I’m not the biological parent, but I’ve been present for the entirety of the child’s life.

The family dynamic is ever changing these days, and there is no such thing as the status quo anymore. It is becoming increasingly frequent that we see blended families come together, shifting roles as caregivers, with grandparents, aunts and uncles, or even siblings helping to raise children. This has truly brought to fruition the idiom, ‘it takes a village.” Often times, there are minor children involved when two previously separate families join each other to become one. Alternatively, when other parties begin to care for and rear the child of another, it is usually the result of some difficult familial circumstance.  As time passes you come to see these children as your own, and they view you as parental figure in their lives. Things rarely remain the same, however, and there may come a point where you are no longer able to be present in the child’s life. Be it through divorce, change in custody, or the child’s biological parents returning to the picture, all of this can lead to a removal of a child you’ve established a bond with leaving your life.

While, you may understand that it wasn’t exactly a permanent thing it does not make the loss any easier, and if possible you would like to still be in the child’s life. So, what are your options? In South Carolina, there is something called a “psychological parent.” What is a psychological parent, and what rights are they entitled to?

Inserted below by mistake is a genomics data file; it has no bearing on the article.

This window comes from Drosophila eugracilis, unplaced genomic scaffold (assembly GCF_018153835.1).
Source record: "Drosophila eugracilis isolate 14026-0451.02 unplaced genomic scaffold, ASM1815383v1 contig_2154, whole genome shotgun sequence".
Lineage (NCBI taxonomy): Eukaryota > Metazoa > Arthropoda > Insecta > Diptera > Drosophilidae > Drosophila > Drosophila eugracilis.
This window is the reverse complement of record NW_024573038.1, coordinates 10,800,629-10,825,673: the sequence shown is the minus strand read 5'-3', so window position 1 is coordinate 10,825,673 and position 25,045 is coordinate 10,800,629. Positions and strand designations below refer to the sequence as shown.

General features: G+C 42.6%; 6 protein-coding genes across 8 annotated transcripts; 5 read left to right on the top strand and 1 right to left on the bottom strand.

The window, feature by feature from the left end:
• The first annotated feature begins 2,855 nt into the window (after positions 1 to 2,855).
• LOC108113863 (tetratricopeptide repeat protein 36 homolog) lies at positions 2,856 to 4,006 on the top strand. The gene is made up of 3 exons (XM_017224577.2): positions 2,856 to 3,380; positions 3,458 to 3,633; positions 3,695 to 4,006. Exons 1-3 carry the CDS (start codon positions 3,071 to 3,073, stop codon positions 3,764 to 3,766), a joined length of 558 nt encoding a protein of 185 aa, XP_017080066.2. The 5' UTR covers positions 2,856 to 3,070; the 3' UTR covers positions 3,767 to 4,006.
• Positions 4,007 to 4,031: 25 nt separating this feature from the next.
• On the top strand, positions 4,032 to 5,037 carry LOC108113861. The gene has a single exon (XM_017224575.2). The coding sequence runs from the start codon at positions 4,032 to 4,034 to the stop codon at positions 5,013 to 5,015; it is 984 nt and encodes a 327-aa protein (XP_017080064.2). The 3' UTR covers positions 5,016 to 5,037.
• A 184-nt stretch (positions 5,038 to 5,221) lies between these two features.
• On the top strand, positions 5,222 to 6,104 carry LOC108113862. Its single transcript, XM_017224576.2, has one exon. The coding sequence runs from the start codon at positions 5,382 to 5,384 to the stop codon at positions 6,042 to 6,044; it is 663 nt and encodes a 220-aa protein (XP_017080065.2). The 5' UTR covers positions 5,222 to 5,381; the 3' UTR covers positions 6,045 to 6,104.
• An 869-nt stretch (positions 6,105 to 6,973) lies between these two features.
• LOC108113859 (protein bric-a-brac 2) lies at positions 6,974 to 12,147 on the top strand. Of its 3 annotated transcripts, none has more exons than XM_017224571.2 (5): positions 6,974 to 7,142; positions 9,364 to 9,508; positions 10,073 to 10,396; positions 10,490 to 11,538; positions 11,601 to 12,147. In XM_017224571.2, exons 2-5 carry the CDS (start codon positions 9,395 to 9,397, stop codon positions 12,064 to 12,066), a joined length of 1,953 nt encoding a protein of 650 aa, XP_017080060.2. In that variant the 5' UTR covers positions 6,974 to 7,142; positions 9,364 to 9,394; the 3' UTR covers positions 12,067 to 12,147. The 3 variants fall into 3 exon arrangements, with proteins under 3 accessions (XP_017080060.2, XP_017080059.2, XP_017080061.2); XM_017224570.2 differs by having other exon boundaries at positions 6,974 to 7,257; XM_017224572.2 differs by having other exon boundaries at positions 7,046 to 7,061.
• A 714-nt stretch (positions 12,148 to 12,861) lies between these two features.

The Supreme Court of South Carolina has adopted a four prong test, which was established by the Wisconsin Court of appeals, for determining an individual’s status as a psychological parent. In evaluating the status of a person as a psychological parent court looks to:

(1) that the biological parents consented to, and fostered the formation of that parent like relationship;

(2) that you and the child lived together in the same house hold;

(3) that the you assumed the obligations of a parent, in the form of childcare, education and development all of which without expecting to be compensated for it; and

(4) that you have been in that parental role long enough to have created a bond with that child.

Establishing that you’re the psychological parent of a child is no easy task, and doing that does not necessarily guarantee that you have rights in regards to the child. However, one of our attorney’s would be able to help you better understand what your rights would be. By sitting down and speaking with one of our attorney’s we can help you work to keep that relationship open. We invite you to come in and talk with one of our attorneys in person. We have offices in South Carolina and North Carolina. Call in today to schedule a free consultation. Our number is 888-748-KING (5464).